Below, you’ll see a fretboard diagram of the minor pentatonic scale for reference.

The blues scale is simply about adding the b5th tension into the minor pentatonic.

Here’s a fretboard diagram of the blues scale:

Want more information on the minor pentatonic? Check out our jam-packed pentatonic article here!

Exercises for the blues scale

Nice job. Now let’s get you started with some useful blues scale patterns!

Let’s start by simply ascending and descending the blues scale pattern.
We recommend trying to visualize where the b5th note is in each pattern so that you can access it at any point.

Bending up a tone from the 4th to the 5th allows you to use the b5th as a stepping stone between the two notes. This is one way to blur the lines between using the minor pentatonic and the blues scale.

The b5th appears in two spots when running through our blues scale box. We recommend trying to memorize both blue notes as they’ll give you more options when improvising.

Examples of the blues scale in use

The following clips are some examples of the blues scale in action.

It’s worth noting that the blues scale is usually mixed in with the minor pentatonic scale, and major pentatonic scale when in use.

We chose these examples as they accent the blues scale in a more bold and obvious way through specific methods of performance and compositional writing.

Purple Haze - Jimi Hendrix

The biggest rock guitar icon of the 20th century was first and foremost a student of the blues..

In the opening few seconds of Purple Haze, Hendrix and the bass player repeat a phrase that alternates between the b5th blue note and root note to create maximum tension before the song starts.

These two notes come from the E blues scale.

I’ll Play the Blues for You - Albert King

One of the ‘Three kings’ of blues guitar– Albert King contributed a huge amount to the tradition and playing style of this iconic genre.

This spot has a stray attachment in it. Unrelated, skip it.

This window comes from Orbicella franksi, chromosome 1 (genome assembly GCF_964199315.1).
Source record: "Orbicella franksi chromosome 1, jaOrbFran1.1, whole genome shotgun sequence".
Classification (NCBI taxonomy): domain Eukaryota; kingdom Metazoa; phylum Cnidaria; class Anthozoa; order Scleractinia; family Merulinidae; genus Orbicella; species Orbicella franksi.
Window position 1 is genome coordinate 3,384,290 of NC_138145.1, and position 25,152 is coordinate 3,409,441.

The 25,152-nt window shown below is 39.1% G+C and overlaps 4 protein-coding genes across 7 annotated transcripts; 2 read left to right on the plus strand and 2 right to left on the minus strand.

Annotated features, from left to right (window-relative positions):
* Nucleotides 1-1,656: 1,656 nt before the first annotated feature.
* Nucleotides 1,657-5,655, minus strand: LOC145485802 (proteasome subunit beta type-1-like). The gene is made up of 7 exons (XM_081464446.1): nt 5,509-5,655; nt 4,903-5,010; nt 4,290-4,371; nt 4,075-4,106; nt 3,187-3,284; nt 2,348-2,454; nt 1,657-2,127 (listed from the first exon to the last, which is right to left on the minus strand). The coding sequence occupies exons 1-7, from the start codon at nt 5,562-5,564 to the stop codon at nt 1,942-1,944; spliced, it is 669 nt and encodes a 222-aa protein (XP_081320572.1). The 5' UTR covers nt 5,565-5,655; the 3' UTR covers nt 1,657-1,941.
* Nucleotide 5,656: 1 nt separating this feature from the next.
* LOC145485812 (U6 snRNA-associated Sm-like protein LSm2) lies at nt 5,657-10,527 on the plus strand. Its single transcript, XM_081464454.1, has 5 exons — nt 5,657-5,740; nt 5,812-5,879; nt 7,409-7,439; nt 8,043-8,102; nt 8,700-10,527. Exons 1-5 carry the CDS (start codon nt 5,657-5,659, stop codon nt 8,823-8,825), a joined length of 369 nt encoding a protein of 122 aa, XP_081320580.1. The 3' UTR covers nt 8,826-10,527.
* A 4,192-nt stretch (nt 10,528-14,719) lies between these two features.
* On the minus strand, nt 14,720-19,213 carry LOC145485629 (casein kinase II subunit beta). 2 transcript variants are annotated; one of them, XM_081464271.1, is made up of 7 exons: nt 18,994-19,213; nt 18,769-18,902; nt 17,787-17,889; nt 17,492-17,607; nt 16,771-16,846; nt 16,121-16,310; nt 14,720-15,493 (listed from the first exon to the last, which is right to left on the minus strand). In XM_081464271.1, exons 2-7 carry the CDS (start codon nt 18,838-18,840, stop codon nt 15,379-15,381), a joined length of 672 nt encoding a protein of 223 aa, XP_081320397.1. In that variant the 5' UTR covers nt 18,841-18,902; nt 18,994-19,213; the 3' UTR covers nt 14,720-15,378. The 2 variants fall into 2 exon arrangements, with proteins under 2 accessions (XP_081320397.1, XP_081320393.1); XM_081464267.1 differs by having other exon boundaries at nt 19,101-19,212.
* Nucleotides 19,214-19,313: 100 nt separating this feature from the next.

Most notably, his bends and use of the blues scale when playing over minor chord progressions.

Elevate – Winery Dogs

Guitarist Richie Kotzen fronts the blues rock trio Winery Dogs.

Their combination of hard rock songwriting sensibilities paired with their use of classic blues guitar makes them a formidable force.

Elevate begins with an audacious bend into the blue note followed by a descending line down the E blues scale.

There are many ways to use the blues scale, and it doesn’t always need to be restricted to the blues genre!

D-Natural Blues – Wes Montgomery

Taking a look into the world of jazz guitar, Wes Montgomery was a huge proponent of using the blues scale in his improvisations and compositions.

In his composition D-Natural Blues, you’ll hear him sliding into the blue note using octaves at 0:14 and 0:24.

Once this sound gets in your ears, it’s hard to get it out!


The blues scale is a versatile sound that can be used to increase the tension heard in the blues. If you’re an aspiring blues guitarist, you’ll want to have these sounds firmly part of your soloing arsenal.

  • Wes Montgomery and Richie Kotzen showed us that the blues scale can be used in lots of different contexts.
  • It’s a great way to create dissonance without getting too dark.
  • Moving moving from the b5 gives a satisfying sense of resolution when falling back to a chord tone.

Want to take an even deeper investigation into the sounds of the blues? Why not check out Blues Learning Pathway here on Pickup Music.

Author: Jack Handyside